One response to “ESRI Developer Summit Impressions

  • Jonathan Hartley

    All sounds very cool Glenn. Glad to hear there’s lots of cool stuff going on over there!

    Twitter is similarly instrumental here at PyCon this week – allowing highlights (and humour) from talks, informal discussions and overheard snippets to ricochet around the whole conference, providing a distributed stream of conciousness that has enlivened and illuminated every event.

    Especially the moment when my friend dropped the mofo bomb on all of #pycon. Oh dear.

    Interesting to see the Twitter trend services (like twendy, for example) that simply issue tweets containing the most popular twittered terms in the world each hour. So just by listening to ‘#pycon’ tweets, you also automatically see the ones from twendy (or whatever) enumerating that as the fourth most popular Twitter term this afternoon. I haven’t seen that before. Neat how it just works without having to subscribe to anything, or anyone having to write a single extra line of code.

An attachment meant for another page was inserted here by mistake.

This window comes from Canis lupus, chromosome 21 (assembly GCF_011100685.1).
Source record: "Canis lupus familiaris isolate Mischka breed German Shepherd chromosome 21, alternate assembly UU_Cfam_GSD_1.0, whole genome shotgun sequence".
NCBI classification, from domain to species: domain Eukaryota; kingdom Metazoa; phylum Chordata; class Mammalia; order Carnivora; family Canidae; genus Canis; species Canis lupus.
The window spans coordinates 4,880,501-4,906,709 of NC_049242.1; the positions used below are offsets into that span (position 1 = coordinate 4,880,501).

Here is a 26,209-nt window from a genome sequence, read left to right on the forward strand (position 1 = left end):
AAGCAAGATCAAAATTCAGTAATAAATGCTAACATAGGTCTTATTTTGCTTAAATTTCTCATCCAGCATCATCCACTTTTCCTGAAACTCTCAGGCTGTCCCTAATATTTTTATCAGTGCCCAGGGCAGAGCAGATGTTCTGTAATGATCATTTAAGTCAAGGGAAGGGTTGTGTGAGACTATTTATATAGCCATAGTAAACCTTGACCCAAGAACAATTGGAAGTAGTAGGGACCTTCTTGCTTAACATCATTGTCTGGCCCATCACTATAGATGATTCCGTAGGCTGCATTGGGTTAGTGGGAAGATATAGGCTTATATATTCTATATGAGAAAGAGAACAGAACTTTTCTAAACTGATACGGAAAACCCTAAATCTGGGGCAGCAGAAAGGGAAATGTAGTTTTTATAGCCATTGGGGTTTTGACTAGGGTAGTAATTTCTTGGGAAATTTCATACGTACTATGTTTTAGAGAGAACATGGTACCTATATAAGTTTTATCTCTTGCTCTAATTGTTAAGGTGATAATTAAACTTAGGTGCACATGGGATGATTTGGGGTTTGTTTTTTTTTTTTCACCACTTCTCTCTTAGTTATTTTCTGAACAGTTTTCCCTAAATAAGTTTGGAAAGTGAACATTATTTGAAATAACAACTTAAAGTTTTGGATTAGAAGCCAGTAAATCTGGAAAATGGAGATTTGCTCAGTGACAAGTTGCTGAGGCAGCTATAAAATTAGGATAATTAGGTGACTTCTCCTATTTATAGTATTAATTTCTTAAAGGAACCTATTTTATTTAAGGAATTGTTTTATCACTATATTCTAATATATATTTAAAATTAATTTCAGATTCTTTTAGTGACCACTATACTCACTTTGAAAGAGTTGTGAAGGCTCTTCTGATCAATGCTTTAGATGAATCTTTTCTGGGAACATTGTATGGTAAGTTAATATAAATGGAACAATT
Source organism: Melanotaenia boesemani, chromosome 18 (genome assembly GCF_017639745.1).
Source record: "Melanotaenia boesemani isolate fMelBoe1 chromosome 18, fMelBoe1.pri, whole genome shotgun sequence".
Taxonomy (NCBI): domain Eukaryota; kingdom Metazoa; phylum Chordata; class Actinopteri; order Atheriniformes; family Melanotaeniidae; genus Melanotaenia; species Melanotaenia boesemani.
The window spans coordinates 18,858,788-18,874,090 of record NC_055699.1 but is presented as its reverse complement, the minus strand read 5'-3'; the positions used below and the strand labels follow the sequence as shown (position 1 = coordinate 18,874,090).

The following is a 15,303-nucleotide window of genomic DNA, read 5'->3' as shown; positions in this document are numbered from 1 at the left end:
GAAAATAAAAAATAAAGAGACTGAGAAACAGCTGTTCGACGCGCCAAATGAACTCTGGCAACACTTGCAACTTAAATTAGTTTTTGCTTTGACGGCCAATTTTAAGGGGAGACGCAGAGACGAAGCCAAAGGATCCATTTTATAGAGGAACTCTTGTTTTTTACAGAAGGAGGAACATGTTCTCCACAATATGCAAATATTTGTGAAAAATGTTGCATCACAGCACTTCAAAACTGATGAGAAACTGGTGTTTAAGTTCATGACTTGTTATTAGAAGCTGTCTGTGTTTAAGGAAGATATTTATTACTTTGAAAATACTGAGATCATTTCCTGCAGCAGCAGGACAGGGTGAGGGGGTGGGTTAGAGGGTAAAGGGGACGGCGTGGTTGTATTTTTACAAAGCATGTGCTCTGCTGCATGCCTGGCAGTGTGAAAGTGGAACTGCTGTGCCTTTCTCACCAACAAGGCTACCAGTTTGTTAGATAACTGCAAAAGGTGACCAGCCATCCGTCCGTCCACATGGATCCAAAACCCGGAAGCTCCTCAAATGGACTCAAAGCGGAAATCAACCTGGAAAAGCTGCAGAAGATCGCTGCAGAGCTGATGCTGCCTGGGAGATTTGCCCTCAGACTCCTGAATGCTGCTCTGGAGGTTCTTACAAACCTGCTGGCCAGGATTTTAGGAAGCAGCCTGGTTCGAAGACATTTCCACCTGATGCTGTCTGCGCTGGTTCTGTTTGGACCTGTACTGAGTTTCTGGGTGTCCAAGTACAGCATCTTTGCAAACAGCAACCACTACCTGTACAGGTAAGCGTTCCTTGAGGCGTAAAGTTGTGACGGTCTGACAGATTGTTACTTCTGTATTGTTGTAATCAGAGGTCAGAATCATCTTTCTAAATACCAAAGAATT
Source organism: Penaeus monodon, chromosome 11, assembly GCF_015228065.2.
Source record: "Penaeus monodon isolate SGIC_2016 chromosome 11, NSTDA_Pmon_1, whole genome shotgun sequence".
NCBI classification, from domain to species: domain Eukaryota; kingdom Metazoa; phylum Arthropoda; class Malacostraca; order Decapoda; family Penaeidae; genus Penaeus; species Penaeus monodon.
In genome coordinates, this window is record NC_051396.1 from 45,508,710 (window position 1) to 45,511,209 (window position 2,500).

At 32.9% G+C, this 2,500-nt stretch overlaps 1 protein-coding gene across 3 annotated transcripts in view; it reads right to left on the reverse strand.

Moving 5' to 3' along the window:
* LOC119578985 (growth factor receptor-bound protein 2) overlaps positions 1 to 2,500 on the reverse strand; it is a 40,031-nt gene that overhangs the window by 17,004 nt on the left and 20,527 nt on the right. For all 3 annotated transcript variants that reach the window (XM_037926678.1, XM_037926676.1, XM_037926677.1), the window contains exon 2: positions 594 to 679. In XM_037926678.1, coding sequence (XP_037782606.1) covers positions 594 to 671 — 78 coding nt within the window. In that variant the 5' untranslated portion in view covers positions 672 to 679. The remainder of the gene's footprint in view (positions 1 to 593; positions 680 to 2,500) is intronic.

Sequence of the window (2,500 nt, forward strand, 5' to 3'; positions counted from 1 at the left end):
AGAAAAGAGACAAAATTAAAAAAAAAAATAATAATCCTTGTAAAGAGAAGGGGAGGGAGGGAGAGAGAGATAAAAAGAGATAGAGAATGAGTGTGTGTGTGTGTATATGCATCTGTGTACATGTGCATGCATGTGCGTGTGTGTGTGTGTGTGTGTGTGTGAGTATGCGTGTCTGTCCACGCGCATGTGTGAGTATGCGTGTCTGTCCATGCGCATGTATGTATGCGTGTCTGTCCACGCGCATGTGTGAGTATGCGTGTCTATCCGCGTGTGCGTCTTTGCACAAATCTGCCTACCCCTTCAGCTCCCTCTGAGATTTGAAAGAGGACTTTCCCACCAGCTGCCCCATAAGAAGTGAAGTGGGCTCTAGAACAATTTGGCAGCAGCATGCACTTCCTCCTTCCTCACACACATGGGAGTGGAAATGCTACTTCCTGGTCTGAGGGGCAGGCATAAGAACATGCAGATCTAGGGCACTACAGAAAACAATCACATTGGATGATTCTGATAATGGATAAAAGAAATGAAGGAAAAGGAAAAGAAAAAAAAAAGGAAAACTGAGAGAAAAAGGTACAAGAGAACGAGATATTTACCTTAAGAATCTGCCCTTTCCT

Big buzzes at PyCon today: Google are forking the Python interpreter, aim to have a new version (“unladen swallow”) that’s 5x faster by Q4 2009. They have already deployed a 15% improved one onto YouTube!

    The crazy East Europeans who wrote PyPy (a Python interpreter implemented in Python) are on their their FIFTH attempt at add optimised JIT dynamic runtime compilation to it, and this time they reckon they’ve nailed it, yielding 20x better performance than standard Python, for certain carefully chosen tiny Python programs. (for other programs it doesn’t do anything at all yet.)

    Schemaless databases For The Win! Everyone, it seems, is doing it.

    Sorry, I’m getting carried away, aren’t I? This has nothing to do with your blog post.

    Off now to make rendezvous on the internal 10th floor balcony, to test how paper airplanes fare in this hotel’s cavernous lobby.